Austria is breaking European Union law with its plans to shelter energy-intensive industries from the cost of subsidising renewable power, one of the top EU courts said yesterday (11 December).
In a separate decision, an advocate general to the EU’s highest tribunal, the Court of Justice of the European Union, found Poland had failed to implement in full the EU renewable energy law and should be ordered to pay a daily fine.
In Austria, a Green Electricity Act, not yet entered in force, could allow energy intensive businesses such as steel maker Voestalpine to avoid the full cost of a fixed price for green energy that is higher than the market price.
The green energy tariff is designed to benefit renewable power producers and help lift the share of renewable power in the energy mix, as part of EU climate and energy policy.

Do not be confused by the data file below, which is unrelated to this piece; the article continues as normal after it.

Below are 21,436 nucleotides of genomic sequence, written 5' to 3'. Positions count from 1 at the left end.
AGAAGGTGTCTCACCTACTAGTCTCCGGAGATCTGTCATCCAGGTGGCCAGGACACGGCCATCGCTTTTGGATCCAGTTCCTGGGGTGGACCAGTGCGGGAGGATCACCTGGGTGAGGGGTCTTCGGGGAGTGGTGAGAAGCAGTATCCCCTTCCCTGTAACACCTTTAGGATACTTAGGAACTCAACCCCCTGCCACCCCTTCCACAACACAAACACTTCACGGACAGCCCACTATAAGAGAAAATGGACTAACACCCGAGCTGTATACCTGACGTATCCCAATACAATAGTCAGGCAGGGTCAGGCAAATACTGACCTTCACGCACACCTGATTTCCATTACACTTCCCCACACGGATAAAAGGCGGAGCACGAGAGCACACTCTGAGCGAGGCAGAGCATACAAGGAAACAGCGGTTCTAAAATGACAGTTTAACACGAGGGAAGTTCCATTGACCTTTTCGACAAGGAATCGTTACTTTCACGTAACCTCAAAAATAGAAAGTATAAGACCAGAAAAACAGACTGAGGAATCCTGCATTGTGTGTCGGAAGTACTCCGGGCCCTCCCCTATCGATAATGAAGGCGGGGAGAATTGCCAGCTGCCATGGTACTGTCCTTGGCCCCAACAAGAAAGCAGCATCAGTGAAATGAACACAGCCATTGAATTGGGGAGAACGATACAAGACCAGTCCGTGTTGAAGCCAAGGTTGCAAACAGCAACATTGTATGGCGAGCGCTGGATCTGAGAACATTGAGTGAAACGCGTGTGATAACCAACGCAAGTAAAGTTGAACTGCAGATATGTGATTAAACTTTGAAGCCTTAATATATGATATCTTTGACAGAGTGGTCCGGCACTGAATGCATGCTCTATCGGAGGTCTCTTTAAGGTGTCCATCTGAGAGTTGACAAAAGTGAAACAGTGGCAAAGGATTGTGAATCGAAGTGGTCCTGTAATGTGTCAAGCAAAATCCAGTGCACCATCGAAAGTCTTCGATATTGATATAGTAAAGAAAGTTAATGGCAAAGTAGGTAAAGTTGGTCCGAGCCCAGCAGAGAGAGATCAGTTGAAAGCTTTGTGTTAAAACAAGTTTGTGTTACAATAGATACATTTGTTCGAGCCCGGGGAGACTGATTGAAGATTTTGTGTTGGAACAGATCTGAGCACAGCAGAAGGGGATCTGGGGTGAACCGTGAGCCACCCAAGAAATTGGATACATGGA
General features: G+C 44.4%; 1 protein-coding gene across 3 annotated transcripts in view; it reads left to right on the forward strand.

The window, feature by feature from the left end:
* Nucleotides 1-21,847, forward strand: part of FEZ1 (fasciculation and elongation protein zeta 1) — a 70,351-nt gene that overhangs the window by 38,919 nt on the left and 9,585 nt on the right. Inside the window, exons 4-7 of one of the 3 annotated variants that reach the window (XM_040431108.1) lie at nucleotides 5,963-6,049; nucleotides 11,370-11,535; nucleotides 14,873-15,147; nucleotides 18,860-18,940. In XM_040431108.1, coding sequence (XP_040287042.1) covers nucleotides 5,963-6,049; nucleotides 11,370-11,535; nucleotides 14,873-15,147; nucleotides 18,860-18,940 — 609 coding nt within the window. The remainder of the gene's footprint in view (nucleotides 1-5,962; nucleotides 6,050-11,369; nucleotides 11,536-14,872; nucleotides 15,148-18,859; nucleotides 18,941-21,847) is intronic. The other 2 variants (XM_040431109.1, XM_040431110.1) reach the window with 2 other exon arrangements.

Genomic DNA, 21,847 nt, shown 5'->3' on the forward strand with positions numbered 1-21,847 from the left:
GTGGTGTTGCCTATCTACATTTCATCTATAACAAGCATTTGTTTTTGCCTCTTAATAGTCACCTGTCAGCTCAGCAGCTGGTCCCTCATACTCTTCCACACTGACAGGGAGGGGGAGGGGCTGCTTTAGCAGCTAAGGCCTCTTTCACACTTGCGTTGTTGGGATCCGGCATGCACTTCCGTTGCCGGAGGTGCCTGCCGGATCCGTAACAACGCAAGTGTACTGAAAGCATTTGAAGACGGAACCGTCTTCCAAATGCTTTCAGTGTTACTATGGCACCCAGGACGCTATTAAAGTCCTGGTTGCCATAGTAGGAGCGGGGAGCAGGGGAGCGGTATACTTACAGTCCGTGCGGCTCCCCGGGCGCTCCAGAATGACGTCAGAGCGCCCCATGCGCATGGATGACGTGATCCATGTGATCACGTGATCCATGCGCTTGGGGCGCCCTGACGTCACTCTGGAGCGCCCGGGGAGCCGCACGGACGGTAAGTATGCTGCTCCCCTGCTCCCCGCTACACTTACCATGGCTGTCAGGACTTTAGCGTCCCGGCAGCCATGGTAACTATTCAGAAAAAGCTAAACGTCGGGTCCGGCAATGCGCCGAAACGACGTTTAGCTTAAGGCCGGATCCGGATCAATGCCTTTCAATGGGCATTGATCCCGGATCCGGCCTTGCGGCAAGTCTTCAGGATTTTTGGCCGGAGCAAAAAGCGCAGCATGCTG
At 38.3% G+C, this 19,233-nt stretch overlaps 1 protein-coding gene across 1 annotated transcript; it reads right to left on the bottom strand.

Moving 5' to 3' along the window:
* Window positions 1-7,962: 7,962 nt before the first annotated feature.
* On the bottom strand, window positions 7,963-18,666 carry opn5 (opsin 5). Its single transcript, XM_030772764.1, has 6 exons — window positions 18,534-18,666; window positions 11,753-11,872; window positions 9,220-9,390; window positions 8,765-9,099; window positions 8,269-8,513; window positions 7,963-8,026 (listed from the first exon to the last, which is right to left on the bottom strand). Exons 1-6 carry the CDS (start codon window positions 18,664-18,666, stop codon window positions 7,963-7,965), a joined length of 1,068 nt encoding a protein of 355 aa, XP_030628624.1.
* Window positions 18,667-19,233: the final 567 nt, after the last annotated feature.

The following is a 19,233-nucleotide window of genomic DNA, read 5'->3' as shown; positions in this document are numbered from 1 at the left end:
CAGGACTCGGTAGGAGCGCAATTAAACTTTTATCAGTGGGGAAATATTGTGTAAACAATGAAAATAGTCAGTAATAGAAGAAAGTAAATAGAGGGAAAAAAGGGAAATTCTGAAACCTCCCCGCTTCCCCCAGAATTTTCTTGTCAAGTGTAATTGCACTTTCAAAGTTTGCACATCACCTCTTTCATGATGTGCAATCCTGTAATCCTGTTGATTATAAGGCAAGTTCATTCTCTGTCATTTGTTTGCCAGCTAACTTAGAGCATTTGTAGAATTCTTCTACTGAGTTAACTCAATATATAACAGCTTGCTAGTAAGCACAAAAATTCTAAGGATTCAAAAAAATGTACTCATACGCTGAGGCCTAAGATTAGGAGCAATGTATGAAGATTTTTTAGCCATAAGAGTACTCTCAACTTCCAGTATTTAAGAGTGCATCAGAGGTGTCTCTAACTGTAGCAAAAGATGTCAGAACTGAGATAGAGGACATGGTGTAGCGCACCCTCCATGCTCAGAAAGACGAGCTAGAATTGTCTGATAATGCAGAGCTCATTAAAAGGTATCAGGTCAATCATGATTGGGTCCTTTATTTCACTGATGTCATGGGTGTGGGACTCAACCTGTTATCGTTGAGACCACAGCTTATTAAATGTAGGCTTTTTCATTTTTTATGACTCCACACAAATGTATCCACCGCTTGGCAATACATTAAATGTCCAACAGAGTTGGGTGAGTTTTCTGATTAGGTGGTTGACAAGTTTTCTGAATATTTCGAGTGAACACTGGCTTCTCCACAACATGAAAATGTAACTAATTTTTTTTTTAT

The Luxembourg-based General Court of the European Union, the bloc’s second-highest tribunal, ruled that the scheme for energy-intensive firms constituted state aid and clashed with EU law.
Germany, by contrast, earlier this year won EU and court backing for its green energy scheme to the relief of big business.
Meanwhile the European Commission, the EU executive, is seeking to impose on Poland a daily fine of more than €61,000.
Opinions of advocate generals are adopted by the court in a majority of cases. Judges are expected to rule in the coming months.
In a statement, the Polish economy ministry said it was taking steps to fully implement the renewable energy directive.
The European Commission has said it will rigorously enforce legislation on completing the single EU energy market.
Conflicts between Ukraine and Russia, the EU’s biggest energy supplier, have intensified EU efforts to create a more efficient European market, with cross-border links, to share out available supplies and limit dependency on imported fossil fuels.